‘Buy local’ is baloney

“Buy local” is a term you probably hear a lot in these days of digital commerce and a global economy. Business groups such as the Chamber of Commerce promote the slogan, especially during the holiday shopping season.

Donald Trump made a reinvigorated sort of trade protectionism a centerpiece of his 2016 campaign.

Local politicians also buy into the concept.

As a case in point, during a recent debate over which vendor should supply quicklime to the local water treatment plant, City of Minot leaders considered whether they should institute a policy giving preference to local businesses when the municipality purchases goods or services.

“I think it does really erode our economy,” city councilman Josh Wolsky is quoted as saying by the Minot Daily News. “Maybe it’s time we push Century Code a little bit and define these in terms that are more favorable to us because I do think it’s important that we keep our dollars here.”

This argument is built on the assumption that funneling more commerce to local businesses will be good for the local economy, and that more jobs and higher wages and bigger tax collections will follow.

But, as is often the case when economic development ploys are discussed, this benefit analysis forgets the cost.

In this instance, the cost is inflated spending which has to be supported by the taxpayers.

Protecting local businesses from competition in bidding on municipal contracts is going to drive up the cost of those contracts. That’s just a fact. If local businesses were always making the most competitive bids, there would be no need for politicians to pursue this sort of policy.

To be sure, price is not the only factor when considering a bid, but it’s a pretty big factor. The City of Minot, and every other government entity, has a duty to be responsible with the taxpayer dollars they’re entrusted with. That means making decisions on bids based on their relative merits, not some quixotic notion about economic development.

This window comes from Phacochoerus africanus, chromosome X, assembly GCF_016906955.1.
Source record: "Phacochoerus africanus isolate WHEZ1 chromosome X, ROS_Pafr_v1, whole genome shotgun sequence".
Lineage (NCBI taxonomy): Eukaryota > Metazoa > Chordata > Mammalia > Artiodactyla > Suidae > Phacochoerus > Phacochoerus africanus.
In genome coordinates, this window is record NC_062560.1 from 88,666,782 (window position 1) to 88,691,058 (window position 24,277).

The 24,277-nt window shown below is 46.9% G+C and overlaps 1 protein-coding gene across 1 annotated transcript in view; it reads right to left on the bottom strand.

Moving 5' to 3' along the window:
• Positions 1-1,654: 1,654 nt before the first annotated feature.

Besides, if we’re going to count the economic impact of funneling more contracts to local businesses, we also have to consider the economic impact of local government that costs taxpayers more than it should.

The reasoning holds true for all “buy local” campaigns. While they may be persuasive for politicians, who are spending other people’s money, most people managing their own household budgets are going to value things like cost and convenience and quality over geography.

There’s nothing wrong with that.

We should stop carrying on as if there is.

Those sort of rational economic decisions are the “invisible hand” which, in the aggregate, generally guide our relatively free markets in the right direction. An economy beholden to political, protectionist philosophies is one that will be less prosperous overall.

The best sort of economy we can have is one guided by decisions made by people free to pursue the choices they feel are best for them.

So if you see a hot deal online, don’t let anyone make you feel guilty for availing yourself of it.

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